I am very glad Mr J[ay] is with you, and hope he will be of great Service there but will he not be for making your Governor and Councilors for Life or during good Behavior. I should dread such a Constitution in these perilous Times, because however wise and brave and virtuous these Rulers may be at their first appointment, their Tempers, and Designs will be very apt to change, and then they may have it in their Power to betray the People, who will have no Means of Redress. The People ought to have frequently the opportunity, especially in these dangerous Times, of considering the conduct of their Leaders, and of approving or disapproving. You will have no safety without it.
[On May 29 the General Committee of Mechanics of New York sent a petition to the New York Provincial Convention urging them to instruct the New York delegates in Congress “to cause these United Colonies to become independent of Great Britain.”]
John Adams to Richard Lee [Member of the Virginia Convention, 1775-76]
Is it not a little remarkable that this Congress and your Convention [Virginia] should come to Resolutions so nearly Similar, on the Same day, and that even the Convention of Maryland should, in that critical Moment, have proceeded so far as to abolish the oaths of allegiance, notwithstanding that Some of their other Resolves are a little eccentric?
Your Resolution [May 15 Resolution on Independence] is consistent and decisive, it is grounded on true Principles which are fairly and clearly stated, and in my humble opinion the Proviso which reserves to yourselves the Institution of your own Government is fit and right, this being a Matter of which the Colonies are the best Judges, and a Privilege which each Colony ought to reserve to itself. Yet after all I believe there will be much more Uniformity in the Governments which all of them will adopt than could have been expected a few Months ago.
Robert R. Livingston to John Jay
We have received an answer of the King to the livery of London, which I hope will be productive of very good affects since it takes away all hopes of accommodation & shows that nothing less will do them than absolute submission. It comes in very happy time for this place, in which the people were very unfortunately divided between the advocates for the old & new government. I learn from the paper the steps you have taken to collect the sentiments of the people, I wish to be with you a while, but do not know whether it is absolutely necessary, & I am unwilling to leave this till it is. I hope you are laying the foundation for a better form than I have yet seen, & inculcating the proper principles you cannot begin too early to point out both men & measures.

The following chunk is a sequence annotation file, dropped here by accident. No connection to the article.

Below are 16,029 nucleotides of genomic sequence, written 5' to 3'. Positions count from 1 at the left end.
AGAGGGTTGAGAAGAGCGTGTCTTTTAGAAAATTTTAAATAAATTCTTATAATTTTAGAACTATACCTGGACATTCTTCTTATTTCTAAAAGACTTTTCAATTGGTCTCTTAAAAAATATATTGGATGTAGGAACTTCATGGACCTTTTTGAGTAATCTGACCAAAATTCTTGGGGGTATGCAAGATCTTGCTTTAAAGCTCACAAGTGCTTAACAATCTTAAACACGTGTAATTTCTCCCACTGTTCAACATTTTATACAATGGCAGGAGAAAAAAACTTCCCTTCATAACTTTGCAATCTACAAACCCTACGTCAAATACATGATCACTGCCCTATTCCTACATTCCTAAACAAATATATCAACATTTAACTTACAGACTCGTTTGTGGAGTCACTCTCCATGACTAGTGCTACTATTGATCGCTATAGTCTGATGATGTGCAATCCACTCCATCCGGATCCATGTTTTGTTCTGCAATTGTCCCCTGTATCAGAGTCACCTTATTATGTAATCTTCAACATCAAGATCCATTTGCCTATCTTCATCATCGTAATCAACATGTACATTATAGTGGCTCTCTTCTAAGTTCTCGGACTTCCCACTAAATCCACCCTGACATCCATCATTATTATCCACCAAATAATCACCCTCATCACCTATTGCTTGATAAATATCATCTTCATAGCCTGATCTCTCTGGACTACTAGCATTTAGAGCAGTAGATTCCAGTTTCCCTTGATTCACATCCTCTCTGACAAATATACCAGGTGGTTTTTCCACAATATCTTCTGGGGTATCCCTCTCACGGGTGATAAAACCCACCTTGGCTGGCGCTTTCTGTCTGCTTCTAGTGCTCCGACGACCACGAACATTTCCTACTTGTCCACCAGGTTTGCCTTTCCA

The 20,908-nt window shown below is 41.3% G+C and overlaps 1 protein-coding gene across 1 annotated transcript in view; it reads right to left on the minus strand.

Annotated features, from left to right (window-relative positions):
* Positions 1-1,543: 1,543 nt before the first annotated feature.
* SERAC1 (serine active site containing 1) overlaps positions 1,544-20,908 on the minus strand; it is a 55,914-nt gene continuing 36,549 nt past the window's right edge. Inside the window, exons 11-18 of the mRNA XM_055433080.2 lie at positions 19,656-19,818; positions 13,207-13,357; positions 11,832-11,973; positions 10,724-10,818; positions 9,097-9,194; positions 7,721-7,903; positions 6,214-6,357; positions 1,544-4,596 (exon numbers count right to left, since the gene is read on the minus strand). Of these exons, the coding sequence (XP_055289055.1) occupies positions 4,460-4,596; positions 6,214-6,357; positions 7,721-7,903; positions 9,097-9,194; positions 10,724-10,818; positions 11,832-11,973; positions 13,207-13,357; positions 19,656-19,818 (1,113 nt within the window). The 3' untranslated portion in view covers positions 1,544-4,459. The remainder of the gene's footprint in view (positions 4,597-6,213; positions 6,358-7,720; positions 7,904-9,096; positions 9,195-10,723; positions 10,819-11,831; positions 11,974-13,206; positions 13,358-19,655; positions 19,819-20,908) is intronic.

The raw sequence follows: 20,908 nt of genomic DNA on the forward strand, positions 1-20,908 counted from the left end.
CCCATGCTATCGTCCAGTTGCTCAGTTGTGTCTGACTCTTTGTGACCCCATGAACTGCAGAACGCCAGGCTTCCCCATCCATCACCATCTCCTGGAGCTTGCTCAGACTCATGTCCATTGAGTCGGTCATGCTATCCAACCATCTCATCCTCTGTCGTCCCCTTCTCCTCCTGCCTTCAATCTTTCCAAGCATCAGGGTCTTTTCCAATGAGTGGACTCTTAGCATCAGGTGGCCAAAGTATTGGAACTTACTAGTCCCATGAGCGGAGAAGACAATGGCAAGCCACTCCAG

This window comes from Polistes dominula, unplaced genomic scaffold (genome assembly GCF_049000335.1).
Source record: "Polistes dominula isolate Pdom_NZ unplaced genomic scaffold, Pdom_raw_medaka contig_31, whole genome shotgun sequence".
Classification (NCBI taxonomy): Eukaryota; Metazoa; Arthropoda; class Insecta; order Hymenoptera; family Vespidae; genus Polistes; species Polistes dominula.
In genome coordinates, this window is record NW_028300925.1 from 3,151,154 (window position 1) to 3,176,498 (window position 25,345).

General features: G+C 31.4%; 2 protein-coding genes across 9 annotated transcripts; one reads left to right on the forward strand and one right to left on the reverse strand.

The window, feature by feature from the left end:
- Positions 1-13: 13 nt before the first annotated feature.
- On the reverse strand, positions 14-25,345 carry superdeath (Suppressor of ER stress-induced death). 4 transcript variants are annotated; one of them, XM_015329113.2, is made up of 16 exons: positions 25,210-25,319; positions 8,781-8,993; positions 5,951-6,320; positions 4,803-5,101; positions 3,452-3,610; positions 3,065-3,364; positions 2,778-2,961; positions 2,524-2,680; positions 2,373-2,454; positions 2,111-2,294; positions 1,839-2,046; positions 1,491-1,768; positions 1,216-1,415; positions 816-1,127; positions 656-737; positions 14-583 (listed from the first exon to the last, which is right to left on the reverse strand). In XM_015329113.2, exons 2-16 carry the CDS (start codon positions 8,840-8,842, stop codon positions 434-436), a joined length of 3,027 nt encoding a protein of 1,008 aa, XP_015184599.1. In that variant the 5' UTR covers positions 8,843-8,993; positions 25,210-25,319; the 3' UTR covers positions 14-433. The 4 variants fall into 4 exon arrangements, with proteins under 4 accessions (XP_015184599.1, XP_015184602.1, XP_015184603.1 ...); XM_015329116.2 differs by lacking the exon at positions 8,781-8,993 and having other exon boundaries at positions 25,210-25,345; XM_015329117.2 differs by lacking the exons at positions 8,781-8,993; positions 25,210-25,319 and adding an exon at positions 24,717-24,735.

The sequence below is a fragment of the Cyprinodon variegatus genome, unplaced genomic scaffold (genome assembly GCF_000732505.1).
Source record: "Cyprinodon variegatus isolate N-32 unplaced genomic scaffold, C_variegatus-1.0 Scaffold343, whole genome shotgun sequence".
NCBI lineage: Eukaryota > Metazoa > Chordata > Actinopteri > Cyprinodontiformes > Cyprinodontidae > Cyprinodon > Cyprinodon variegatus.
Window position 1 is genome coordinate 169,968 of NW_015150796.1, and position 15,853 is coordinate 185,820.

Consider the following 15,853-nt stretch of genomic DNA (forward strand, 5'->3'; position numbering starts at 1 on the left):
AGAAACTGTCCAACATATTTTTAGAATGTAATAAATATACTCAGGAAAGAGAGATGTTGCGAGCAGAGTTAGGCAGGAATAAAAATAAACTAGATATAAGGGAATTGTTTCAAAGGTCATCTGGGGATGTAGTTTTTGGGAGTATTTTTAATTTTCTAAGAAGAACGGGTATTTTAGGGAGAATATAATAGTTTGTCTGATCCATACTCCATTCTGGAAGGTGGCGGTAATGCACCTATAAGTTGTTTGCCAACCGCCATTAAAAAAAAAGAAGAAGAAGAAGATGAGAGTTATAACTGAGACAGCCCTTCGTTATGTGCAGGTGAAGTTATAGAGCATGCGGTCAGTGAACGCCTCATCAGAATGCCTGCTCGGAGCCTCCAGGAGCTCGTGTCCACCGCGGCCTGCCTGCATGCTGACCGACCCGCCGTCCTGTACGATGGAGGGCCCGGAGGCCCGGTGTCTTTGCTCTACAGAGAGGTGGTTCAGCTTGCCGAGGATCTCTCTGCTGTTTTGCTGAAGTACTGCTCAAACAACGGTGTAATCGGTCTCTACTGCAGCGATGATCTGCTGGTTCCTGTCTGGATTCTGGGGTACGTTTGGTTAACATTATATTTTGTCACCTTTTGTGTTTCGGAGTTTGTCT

Oliver Wolcott to Roger Newberry (Connecticut Military Officer)
By every Intelligence you perceive that the Decision of the present Controversy must be made by the Sword only. This, together with the untoward State of our Affairs in Canada has induced the Congress greatly to enlarge their Military Force by calling in the Aid of the Militia to serve till the first of December, six Thousand of which are proposed to be sent to Canada….
I am most sincerely sorry for the distresses of my Country but let a man Consider that everything which he holds dear is at Stake. That a Conquest by our Enemies ensures Slavery and Misery through endless Generations. Is this a Patrimony which We must leave our Children? God Forbid! No he who sitteth in the Heavens, who holds Empires in his hands, who holds the Tyrant Worms of this earth, in utter derision, he will Crush the Power of the Oppressor, he will Vindicate the Cause of the righteous, he will preserve his People like a Flock, and by the Arm of his Power make them to know their Almighty Deliverer-While the Malice of the oppressor shall cease and he who fears not the Justice of God shall perish forever. I firmly believe this Country will be saved….
P.S. In a few days an Address to the Colonies will be published. [Editor’s Note. See the Congressional Resolve of May 29 “that an animated address be published to impress the minds of the people with the necessity of their now stepping forward to save their country, their freedom and property.”]
Edited with commentary by Gordon Lloyd.